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Where Late the Sweet Birds Sang
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Where Late the Sweet Birds Sang > Where Late the Sweet Birds Sang: Finished (Spoilers)

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Adelaide Blair | 995 comments Mod
This topic is for those who have finished the book. Feel free to spoil away!


message 2: by Adelaide (last edited Dec 04, 2015 01:38PM) (new) - rated it 4 stars

Adelaide Blair | 995 comments Mod
I thought this was a good book, although I found the old-style humans much creepier than the clones. Due to (insert fictional science here) the nature of the clones changes over time, and (view spoiler) They tend to favor themselves over the humans, but that makes sense considering they are (view spoiler) They are just following their nature. The humans on the other hand are repulsed by the differences in clones, even though they knew from experimentation with animals that they would not be quite the same. (Although you cannot really predict human behavior from animals. Nonetheless, they should have been prepared for that.)

David and his obsession with his cousin is echoed in the behavior of the clones later on. It's interesting to speculate on whether that is a genetic trait passed down or a simple response to sex and procreation being somewhat separate.


Cheryl | 886 comments Adelaide wrote:
"David and his obsession with his cousin is echoed in the behavior of the clones later on. It's interesting to speculate on whether that is a genetic trait passed down or a simple response to sex and procreation being somewhat separate."

Great observation!


Cheryl | 886 comments Did you still see the clones as being human, or were they becoming another species?


Adelaide Blair | 995 comments Mod
I still saw them as human, but that can mean a lot of things. Genetically they were human. Behaviorally, maybe not. But human behavior has changed over time as well.


Cheryl | 886 comments Adelaide wrote: "I still saw them as human, but that can mean a lot of things. Genetically they were human. Behaviorally, maybe not. But human behavior has changed over time as well."

I saw them as evolving into another species.

The author showed them as not being able to adapt to new situations, because of the lack of individuality and the inability to think diffrently from the "hive-mind". Did you think that was a logical progression for the clones, or was the author mainly trying to prove a point ("individuals are good, group-think is bad")?


Adelaide Blair | 995 comments Mod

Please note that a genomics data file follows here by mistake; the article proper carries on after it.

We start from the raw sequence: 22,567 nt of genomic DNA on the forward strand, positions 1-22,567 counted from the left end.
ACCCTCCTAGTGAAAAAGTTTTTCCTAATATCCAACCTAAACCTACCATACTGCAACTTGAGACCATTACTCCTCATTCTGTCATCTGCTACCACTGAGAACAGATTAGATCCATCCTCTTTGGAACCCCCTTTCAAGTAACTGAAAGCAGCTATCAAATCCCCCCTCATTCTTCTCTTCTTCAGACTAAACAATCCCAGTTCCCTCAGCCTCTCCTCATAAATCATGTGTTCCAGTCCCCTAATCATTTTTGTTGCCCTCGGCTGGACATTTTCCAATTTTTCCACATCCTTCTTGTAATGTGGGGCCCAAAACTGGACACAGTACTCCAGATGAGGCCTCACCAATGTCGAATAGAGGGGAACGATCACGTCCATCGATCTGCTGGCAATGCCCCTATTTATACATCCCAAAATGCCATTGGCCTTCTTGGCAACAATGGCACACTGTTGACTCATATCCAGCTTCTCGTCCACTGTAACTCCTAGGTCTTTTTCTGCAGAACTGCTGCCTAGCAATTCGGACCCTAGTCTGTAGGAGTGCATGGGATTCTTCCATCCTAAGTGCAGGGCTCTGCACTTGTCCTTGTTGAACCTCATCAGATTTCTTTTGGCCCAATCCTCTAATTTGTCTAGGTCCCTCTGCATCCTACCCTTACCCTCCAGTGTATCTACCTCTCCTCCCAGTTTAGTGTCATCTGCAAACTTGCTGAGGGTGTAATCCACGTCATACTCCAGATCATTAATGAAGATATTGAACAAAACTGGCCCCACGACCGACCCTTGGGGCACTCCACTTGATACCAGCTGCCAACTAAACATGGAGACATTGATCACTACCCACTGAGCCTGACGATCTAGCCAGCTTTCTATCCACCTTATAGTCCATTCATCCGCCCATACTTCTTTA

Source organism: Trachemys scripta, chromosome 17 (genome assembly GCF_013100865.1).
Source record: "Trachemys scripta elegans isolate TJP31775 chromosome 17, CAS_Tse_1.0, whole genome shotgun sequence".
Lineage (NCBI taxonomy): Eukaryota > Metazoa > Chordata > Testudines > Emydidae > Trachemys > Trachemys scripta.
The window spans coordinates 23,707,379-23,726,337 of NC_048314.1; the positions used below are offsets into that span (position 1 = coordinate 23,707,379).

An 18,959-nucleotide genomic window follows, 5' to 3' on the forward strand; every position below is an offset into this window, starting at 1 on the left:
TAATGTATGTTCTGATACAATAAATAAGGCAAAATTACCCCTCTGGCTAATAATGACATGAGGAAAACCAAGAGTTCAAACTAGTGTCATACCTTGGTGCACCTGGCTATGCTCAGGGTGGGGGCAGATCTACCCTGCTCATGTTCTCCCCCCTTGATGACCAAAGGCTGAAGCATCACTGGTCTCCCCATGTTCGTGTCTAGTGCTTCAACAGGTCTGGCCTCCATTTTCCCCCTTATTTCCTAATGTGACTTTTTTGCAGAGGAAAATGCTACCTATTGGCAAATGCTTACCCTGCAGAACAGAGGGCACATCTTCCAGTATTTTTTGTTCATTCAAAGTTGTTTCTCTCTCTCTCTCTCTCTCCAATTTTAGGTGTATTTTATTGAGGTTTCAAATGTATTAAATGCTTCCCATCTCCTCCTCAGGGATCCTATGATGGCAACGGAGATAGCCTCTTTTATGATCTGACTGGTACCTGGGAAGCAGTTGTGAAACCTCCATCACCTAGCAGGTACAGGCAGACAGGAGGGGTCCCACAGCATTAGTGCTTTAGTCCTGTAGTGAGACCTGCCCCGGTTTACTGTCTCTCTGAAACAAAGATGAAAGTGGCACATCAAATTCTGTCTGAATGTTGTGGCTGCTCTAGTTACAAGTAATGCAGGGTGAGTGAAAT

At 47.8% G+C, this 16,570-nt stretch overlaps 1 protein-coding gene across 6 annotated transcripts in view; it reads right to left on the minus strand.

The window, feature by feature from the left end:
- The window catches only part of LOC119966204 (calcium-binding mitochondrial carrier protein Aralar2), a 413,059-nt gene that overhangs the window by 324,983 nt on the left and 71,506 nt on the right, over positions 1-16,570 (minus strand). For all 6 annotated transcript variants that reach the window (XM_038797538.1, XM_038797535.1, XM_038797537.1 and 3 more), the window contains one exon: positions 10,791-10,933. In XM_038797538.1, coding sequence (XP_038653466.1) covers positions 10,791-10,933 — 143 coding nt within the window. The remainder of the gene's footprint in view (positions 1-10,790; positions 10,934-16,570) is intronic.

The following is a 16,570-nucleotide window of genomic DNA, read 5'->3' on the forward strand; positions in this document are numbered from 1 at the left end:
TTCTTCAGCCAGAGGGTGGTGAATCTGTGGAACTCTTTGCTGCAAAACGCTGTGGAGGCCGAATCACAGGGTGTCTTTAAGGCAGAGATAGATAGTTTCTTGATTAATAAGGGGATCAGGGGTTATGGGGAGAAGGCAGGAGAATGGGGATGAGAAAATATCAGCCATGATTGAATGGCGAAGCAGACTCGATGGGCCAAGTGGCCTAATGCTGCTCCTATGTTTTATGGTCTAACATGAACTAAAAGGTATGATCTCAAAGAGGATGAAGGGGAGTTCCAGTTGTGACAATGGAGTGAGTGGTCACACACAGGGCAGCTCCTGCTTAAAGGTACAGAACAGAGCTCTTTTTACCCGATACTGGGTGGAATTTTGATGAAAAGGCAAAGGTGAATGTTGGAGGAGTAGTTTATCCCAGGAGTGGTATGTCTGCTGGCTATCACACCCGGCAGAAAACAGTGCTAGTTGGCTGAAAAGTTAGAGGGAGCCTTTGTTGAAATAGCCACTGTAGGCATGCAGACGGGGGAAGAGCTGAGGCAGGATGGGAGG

I dunno. Evolution sometimes takes species to dead ends, so that's possible. Although the "individual" humans in the end are just another offshoot of the clones, so it may have been likely that the clones social policies of killing off or segregating anomolies contributed to their mental decline. I don't doubt Wilhelm had some underlying political purpose behind this; it was the 70s after all.


Cheryl | 886 comments Adelaide wrote: "I don't doubt Wilhelm had some underlying political purpose behind this; it was the 70s after all."

Yes, back then "the individual versus the Establishment" was a big topic. I kind of had that in the back of my mind when reading this book.


Cheryl | 886 comments Your mention of "the clones social policies of killing off or segregating anomolies" also made me think of the Establishment suppressing new ideas from individuals. I think the author wanted to show how this would lead to the eventual decline of humanity, and used the hive-mind clone story as a kind of parable. That's my opinion, anyway.


Adelaide Blair | 995 comments Mod
Sounds legit to me!


Sarah (sarahmott) | 342 comments Reminds me of a book I once read called Earth Abides. The story was interesting, but it felt a little emotionally detached, despite the emotional content. I felt like it might be a statement about how we value artistry and creative intellectualism, and why these things are ultimately valuable.


Cheryl | 886 comments Sarah wrote:"The story was interesting, but it felt a little emotionally detached, despite the emotional content."

Yes, I agree. I liked it, but the Message was what the author thought most important in the book.


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